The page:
Playful touch spotted on the Cloudpipes invite request page. They keep a list of companies they like and show a little thumbs-up whenever someone signs up from one of those domains!
Back in March of 2009 I joined 37signals as Signal #13 and the other half of our two person support team. At the time we relied mostly on bug reports from customers to identify rough spots in our software. This required the full time attention of one or more “on call programmers”– firefighters who tamed quirks as they arose. The approach worked for a while but we weren’t making software quality a priority.
I had a chat with Jason Fried in late 2011 about how my critical tendencies could help improve our products. Out of that, the QA department was born. Kind of. I didn’t know much about QA and it wasn’t part of the development process at 37signals. So my first move was to order a stack of books about QA to help figure out what the hell I was supposed to be doing.
It’s been almost two years since our first project “with QA” back in 2012. Ann Goliak (another support team alumnus) recently joined me at the stead. Our QA process isn’t traditional and goes a bit different for every feature. Here’s a look at how QA fits into our development process, using the recent phone verification project as an example.
Step 1. I sat down with Sam Stephenson back in early July for our first walkthrough of phone verification. Hearing Sam talk about “creating a verification profile” or “completing a verification challenge” familiarized me with the terminology and flows that would be helpful descriptors in my bug reports. Here’s what the notes look like from that first conversation with Sam.
Step 2. After the introduction I’ll dive right into clicking around in a staging or beta environment to get a feel for the feature and what other parts of the app it touches. This is often the first time that someone not designing/coding the feature has a chance to give it a spin, and the fresh perspective always produces some new insights.
Step 3. There are lots of variables to consider when testing. Here are some of the things we keep in mind when putting together a test plan:
- Does the API need to be updated to support this?
- Does this feature affect Project templates?
- Does this feature affect Basecamp Personal?
- Does our iPhone app support it?
- Do our mobile web views need to be updated?
- Does this impact email-in?
- Does this impact loop-in?
- Does this impact moving and copying content?
- Does this impact project imports from Basecamp Classic?
- Test at various BCX plan levels
- Test at various content limits (storage, projects)
- Active project, Archived project, Project template, Draft (unpublished) project, Trashed project.
Types of content
- To-do lists, To-do items (assigned + unassigned + dated), Messages, Files, Google docs, Text documents, Events (one time + recurring).
- Progress screen, In-project latest activity block, History blocks (for each type of content), Calendar, Person pages, Trash, Digest emails.
When these variables are combined you end up with a script of tasks like this one to guide the testing. These lists are unique for each project.
Step 4. In Basecamp we make a few QA-specific to-do lists in each project: the first for unsorted discoveries, a second for tasks that have been allocated, and a third for rough spots support should know about (essentially “known issues”).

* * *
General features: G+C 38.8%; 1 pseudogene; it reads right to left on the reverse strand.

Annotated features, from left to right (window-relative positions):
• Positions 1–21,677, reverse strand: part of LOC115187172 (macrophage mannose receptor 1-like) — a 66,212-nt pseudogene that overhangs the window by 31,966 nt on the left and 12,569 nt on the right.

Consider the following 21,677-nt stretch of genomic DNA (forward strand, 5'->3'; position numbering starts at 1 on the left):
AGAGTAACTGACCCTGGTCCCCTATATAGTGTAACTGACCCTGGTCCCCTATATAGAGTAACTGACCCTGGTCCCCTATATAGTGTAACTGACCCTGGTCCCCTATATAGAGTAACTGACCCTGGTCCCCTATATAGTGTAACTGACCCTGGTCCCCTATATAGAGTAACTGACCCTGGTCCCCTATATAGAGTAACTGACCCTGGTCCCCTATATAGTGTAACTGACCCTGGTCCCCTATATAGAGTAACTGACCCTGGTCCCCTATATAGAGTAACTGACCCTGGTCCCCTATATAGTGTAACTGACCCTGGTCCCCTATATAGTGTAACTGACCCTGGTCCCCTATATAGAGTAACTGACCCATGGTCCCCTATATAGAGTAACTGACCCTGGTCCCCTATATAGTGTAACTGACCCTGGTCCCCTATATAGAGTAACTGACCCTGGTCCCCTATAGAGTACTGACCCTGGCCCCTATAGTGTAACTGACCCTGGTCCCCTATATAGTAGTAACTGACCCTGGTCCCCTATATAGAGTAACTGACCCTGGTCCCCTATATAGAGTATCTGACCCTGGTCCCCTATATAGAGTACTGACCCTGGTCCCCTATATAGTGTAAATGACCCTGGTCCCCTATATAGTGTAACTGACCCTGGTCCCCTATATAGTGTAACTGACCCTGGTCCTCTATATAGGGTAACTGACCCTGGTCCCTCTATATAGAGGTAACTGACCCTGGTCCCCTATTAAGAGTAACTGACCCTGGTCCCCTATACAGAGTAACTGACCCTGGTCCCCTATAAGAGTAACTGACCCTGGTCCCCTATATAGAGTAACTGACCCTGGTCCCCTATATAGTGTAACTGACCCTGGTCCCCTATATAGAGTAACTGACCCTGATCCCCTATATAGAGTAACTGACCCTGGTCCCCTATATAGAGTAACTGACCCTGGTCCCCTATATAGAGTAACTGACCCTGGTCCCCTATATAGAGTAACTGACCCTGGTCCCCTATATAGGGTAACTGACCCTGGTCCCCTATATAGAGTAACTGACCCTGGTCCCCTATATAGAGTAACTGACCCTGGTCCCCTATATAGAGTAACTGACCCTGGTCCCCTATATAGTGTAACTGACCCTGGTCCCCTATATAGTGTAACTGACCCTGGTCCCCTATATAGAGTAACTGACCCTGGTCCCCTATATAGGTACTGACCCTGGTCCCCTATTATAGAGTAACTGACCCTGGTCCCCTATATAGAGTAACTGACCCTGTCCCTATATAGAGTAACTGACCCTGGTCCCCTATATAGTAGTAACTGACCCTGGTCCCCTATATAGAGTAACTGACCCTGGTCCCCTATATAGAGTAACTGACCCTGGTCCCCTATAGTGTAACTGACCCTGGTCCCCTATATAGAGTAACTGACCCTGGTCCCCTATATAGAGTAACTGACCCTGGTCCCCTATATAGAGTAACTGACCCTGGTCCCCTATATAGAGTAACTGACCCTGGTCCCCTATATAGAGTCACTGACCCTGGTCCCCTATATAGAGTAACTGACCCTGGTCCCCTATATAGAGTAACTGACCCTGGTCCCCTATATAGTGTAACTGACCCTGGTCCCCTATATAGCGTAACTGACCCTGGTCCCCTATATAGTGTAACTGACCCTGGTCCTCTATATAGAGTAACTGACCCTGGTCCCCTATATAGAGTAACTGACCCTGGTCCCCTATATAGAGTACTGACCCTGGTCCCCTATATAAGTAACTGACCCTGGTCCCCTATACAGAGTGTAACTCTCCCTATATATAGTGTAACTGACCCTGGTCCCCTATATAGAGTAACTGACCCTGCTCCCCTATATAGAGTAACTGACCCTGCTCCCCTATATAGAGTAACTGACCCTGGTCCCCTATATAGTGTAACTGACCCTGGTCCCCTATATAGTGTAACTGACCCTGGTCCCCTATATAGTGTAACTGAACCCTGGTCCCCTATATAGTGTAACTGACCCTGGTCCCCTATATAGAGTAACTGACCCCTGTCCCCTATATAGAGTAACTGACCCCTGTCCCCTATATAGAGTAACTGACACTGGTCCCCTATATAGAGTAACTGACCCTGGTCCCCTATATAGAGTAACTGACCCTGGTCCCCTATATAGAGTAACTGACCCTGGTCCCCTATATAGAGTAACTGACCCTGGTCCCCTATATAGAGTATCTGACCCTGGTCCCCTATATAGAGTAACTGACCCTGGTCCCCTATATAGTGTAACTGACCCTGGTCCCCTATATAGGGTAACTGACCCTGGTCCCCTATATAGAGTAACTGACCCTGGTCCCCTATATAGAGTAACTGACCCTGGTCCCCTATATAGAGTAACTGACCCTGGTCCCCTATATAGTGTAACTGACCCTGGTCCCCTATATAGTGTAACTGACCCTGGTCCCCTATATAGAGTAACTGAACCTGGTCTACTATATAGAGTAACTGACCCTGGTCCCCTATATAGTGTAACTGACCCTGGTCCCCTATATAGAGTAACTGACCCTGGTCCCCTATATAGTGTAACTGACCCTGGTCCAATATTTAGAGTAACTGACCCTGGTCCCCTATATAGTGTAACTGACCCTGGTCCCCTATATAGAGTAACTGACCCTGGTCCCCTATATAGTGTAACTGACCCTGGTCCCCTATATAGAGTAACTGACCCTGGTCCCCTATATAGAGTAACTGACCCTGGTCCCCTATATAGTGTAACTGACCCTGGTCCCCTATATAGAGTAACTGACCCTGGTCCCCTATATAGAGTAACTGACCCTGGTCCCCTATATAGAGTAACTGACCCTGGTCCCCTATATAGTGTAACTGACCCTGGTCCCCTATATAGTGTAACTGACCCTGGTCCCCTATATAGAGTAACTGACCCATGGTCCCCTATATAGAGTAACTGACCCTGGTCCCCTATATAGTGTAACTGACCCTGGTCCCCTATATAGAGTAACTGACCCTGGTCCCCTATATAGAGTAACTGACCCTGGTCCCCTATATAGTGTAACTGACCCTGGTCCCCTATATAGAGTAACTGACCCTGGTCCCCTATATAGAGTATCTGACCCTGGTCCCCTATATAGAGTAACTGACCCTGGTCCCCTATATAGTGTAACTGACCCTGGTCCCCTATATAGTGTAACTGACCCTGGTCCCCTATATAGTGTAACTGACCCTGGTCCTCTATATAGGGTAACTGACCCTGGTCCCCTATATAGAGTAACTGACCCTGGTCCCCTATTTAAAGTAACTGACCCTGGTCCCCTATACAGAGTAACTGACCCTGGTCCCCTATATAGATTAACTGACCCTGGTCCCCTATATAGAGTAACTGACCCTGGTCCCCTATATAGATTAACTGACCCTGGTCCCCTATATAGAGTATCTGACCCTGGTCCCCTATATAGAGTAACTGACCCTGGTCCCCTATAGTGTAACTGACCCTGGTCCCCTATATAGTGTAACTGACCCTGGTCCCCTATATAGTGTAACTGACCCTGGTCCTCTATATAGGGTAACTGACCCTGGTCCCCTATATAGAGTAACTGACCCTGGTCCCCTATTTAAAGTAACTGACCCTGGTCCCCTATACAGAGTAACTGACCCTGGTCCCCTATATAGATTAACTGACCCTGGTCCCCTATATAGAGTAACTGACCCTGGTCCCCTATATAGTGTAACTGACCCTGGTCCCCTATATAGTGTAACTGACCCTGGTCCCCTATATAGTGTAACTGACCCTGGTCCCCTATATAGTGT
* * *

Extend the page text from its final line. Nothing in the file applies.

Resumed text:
When I find a bug I’ll make a new to-do item that describes it including: 1) A thorough description of what I’m seeing, often with a suggested fix; 2) Specific steps to recreate the behavior; 3) The browser(s) and/or platform(s) where this was observed; and 4) Relevant URLs, screenshots, or a screen recording.
We use ScreenFlow to capture screen recordings on the Mac, and Reflector to do the same in iOS. We’re fans of LittleSnapper (now Ember) for annotating and organizing still screenshots.
Step 5. The designer and programmer on the project will periodically sift through the unsorted QA inbox. Some items get moved to the QA allocated list and fixed, then reassigned to QA for verification. Other “bugs” will trigger a conversation about why a decision was intentional, or outside the scope of the iteration.
Step 6. Before each new feature launch, QA hosts a video walkthrough for the support team. We’ll highlight any potential areas of confusion and other things to be on the lookout for. After the walkthrough, a member of support will spend some time putting together a help section page that covers the new feature.
Step 7. Within a couple weeks after a feature launch the team will usually have a retrospective phone call. We talk the highs and lows of the iteration and I use the chance to ask how QA can be better next time around.
At the end of a project there are usually some “nice to haves” and edge-cases that didn’t make the pre-launch cut. These bugs get moved into a different Basecamp project used for tracking long standing issues, then every few months we’ll eradicate some of them during a company-wide “bug mash”.
So that’s a general overview of how QA works at 37signals. We find anywhere from 30-80 bugs per project. Having QA has helped reduce the size of our on-call team to one. The best compliment: After trying it out, no one at the company was interested in shipping features without dedicated QA.
Pitchfork Media encompasses the award winning online music publication Pitchfork.com, the Pitchfork Music Festival, Nothing Major: a journal of visual culture, and their newest cinematic sibling: The Dissolve.